Hyundai's latest offer: Cheap gas

A new promotion allows Hyundai buyers to lock-in gas prices at $1.49 a gallon for a year or take $1,000 in cash -- most will probably take the cash.

EMAIL  |   PRINT  |   SHARE  |   RSS
 
google my aol my msn my yahoo! netvibes
Paste this link into your favorite RSS desktop reader
See all CNNMoney.com RSS FEEDS (close)
By Peter Valdes-Dapena, CNNMoney.com senior writer

hyundai_sonata.03.jpg
2009 Hyundai Sonata
J.D. Power: Top quality cars
These new vehicles have the best quality right out of the gate, according to owner surveys.

Find your next Car


NEW YORK (CNNMoney.com) -- With gas prices rising and car sales in the dumps, Hyundai is offering new car buyers gas at $1.49 a gallon for a year.

The offer is called the Hyundai Assurance Gas Lock promotion. As with the Hyundai Assurance program the carmaker instituted in January which enabled buyers to give back their car at no cost in the event of a job loss, the Korean automaker is again using promotions aimed at easing car buyers' economic concerns.

As an alternative, buyers can take a $1,000 rebate instead of the gas incentive.

To use the gas incentive, Hyundai owners would receive a special credit card. Gas purchases billed to that card would be passed through to the customer's regular credit card at a rate of $1.49 a gallon with Hyundai paying the difference.

The gas rebate comes on top of any other unrelated rebates a customer qualifies for.

Hyundai expects gas prices to reach about $2.70 a gallon in July with some areas experiencing $3.00 a gallon gas.

With gas currently at about $2.60 a gallon, Hyundai America's vice president for marketing, Joel Ewanick, expects about a third of buyers to take the gas card instead of the cash.

With gas prices at $2.70, someone driving a V6 Hyundai Sonata, one of its most popular models, for 12,000 miles over the course of a year would save about $580 with the gas price promotion, given the Sonata's EPA-estimated 25 miles per gallon fuel economy in combined city and highway driving.

Gas prices would need to average about $3.60 a gallon or more for a typical Sonata buyer to benefit from the gas card instead of the cash.

The gas cards would presumably be more attractive to purchasers of larger Hyundai vehicles like the Hyundai Veracruz seven-seat crossover SUV which gets 18 mpg.

Chrysler had a similar promotion last summer when gas prices topped $4 a gallon. Customers could get a year's worth of gas at $2.99 a gallon.

Ironically, few buyers of large Chrysler SUVs like the Dodge Durango took the gas card, said Chrysler spokesman Rick Deneau. The gas cards were most popular with buyers of small cars like the Dodge Caliber, even though those buyers would get little or no financial benefit, he said.

Hyundai credits its Assurance guarantee, which protects buyers against job loss, with helping boost sales this year.

"We know of a 12% lift, which is way beyond our expectations," Ewanick said.

Hyundai will announce its June sales on Wednesday and industry trackers at Edmunds.com expect them to be down 18% from the same month last year, but that would be much better than the overall industry which is expected to be down 28%. To top of page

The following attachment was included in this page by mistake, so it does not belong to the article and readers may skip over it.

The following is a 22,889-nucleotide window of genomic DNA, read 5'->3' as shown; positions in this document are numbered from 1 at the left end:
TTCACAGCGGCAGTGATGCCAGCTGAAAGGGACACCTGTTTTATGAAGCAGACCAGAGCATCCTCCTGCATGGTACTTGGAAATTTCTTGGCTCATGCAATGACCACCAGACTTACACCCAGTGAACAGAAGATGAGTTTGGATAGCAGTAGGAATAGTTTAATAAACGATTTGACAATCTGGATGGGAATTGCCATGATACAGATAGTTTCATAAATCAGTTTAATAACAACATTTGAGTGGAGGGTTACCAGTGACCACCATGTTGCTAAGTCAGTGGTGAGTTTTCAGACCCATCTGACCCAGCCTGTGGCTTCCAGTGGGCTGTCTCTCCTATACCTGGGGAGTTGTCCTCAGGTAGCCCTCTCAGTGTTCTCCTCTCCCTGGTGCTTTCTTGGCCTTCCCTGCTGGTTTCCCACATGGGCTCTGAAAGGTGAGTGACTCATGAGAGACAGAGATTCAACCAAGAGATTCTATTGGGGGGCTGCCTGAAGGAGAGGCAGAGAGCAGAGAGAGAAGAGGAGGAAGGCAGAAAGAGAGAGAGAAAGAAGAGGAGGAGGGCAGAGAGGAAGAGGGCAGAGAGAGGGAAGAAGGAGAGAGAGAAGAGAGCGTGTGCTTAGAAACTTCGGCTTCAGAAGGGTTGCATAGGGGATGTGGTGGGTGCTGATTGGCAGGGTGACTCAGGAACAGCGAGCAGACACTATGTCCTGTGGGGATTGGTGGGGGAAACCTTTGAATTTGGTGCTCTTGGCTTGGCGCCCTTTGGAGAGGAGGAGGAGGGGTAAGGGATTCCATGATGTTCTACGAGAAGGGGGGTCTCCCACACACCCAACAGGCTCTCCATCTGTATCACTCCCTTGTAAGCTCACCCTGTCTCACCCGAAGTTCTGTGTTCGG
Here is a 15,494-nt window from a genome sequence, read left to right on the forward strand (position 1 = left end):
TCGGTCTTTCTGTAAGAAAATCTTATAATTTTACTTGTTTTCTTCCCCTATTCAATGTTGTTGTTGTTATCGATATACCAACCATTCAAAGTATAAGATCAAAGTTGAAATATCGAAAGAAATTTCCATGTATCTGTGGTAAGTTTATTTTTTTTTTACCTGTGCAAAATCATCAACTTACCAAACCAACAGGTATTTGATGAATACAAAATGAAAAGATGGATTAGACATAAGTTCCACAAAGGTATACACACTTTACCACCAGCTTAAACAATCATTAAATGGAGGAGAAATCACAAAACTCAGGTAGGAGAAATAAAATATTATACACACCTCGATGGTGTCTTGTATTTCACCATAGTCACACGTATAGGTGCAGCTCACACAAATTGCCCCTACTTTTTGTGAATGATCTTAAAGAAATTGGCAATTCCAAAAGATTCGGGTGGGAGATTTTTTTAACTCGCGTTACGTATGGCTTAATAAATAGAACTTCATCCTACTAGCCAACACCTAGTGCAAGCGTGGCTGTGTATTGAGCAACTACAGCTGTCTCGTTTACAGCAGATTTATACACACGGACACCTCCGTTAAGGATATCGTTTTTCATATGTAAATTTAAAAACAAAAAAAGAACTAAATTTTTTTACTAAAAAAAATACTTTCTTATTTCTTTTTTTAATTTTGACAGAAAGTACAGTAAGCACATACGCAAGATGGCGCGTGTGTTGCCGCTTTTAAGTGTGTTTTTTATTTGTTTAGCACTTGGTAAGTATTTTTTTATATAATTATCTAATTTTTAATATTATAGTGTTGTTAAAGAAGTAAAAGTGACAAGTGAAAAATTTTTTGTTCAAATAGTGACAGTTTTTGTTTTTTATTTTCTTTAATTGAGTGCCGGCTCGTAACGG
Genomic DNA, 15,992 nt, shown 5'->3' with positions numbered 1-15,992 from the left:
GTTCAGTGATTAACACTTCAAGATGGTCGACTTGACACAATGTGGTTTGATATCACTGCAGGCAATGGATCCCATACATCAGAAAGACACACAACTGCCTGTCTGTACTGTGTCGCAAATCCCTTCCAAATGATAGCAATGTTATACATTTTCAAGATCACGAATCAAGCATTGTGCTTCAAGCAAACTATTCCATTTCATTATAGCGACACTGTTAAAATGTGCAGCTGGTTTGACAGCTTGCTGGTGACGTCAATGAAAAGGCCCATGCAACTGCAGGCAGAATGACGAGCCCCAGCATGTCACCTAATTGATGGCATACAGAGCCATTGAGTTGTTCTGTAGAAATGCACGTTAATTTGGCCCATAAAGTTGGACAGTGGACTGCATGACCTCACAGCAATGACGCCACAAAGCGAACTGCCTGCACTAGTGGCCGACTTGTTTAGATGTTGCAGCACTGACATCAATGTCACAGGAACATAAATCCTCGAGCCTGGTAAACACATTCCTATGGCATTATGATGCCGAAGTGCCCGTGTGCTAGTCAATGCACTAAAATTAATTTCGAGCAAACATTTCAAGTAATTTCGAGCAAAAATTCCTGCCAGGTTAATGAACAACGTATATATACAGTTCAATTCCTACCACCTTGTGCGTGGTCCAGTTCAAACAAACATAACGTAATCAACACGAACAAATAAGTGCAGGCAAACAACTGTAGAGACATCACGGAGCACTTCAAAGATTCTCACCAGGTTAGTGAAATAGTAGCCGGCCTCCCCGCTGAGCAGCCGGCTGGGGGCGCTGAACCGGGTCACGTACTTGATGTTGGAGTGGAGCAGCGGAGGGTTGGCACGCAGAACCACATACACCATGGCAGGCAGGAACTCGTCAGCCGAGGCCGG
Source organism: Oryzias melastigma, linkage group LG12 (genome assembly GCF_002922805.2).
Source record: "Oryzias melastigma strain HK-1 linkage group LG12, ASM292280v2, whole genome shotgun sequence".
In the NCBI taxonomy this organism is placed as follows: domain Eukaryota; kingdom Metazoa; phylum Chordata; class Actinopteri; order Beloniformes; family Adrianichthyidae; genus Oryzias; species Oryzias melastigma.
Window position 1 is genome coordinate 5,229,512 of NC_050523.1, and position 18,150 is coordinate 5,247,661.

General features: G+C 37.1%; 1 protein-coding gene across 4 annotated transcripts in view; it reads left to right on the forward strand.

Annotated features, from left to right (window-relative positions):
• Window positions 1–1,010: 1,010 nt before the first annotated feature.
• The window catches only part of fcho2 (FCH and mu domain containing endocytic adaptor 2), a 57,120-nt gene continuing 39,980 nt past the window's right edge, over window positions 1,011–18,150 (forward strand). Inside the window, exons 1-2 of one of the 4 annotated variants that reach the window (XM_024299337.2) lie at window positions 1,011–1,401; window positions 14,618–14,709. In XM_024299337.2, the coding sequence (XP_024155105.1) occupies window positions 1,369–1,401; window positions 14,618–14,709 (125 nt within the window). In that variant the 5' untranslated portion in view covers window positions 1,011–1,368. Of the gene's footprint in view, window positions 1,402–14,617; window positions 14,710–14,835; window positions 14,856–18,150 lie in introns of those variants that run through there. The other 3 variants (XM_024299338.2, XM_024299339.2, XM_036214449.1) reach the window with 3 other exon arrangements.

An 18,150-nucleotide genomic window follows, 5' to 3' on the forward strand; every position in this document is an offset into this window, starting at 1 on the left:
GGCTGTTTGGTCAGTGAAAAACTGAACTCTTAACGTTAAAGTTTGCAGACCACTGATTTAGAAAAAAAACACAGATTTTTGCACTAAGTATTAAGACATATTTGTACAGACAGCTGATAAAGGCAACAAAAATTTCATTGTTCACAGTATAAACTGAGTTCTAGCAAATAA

Features
They're hiring!These Fortune 100 employers have at least 350 openings each. What are they looking for in a new hire? More
If the Fortune 500 were a country...It would be the world's second-biggest economy. See how big companies' sales stack up against GDP over the past decade. More
Sponsored By:
More Galleries
Most 'one percent' moments of 2014 This year was all about more money, more problems. Here's a look at the trials, tribulations and triumphs of the 1% over the last year. More
6 products to keep the skies friendly Plane travel can be stressful, especially during the holidays. These things can help keep the peace among travelers. More
2014: Helluva good year for stocks The bull market has been going for 2,115 days. If you put you're money in stocks, it's been a very happy year. More
Worry about the hackers you don't know 
Crime syndicates and government organizations pose a much greater cyber threat than renegade hacker groups like Anonymous. Play
GE CEO: Bringing jobs back to the U.S. 
Jeff Immelt says the U.S. is a cost competitive market for advanced manufacturing and that GE is bringing jobs back from Mexico. Play
Hamster wheel and wedgie-powered transit 
Red Bull Creation challenges hackers and engineers to invent new modes of transportation. Play

Most stock quote data provided by BATS. Market indices are shown in real time, except for the DJIA, which is delayed by two minutes. All times are ET. Disclaimer.

Morningstar: © 2014 Morningstar, Inc. All Rights Reserved.

Factset: FactSet Research Systems Inc. 2014. All rights reserved.

Chicago Mercantile Association: Certain market data is the property of Chicago Mercantile Exchange Inc. and its licensors. All rights reserved.

Dow Jones: The Dow Jones branded indices are proprietary to and are calculated, distributed and marketed by DJI Opco, a subsidiary of S&P Dow Jones Indices LLC and have been licensed for use to S&P Opco, LLC and CNN. Standard & Poor's and S&P are registered trademarks of Standard & Poor’s Financial Services LLC and Dow Jones is a registered trademark of Dow Jones Trademark Holdings LLC. All content of the Dow Jones branded indices © S&P Dow Jones Indices LLC 2014 and/or its affiliates.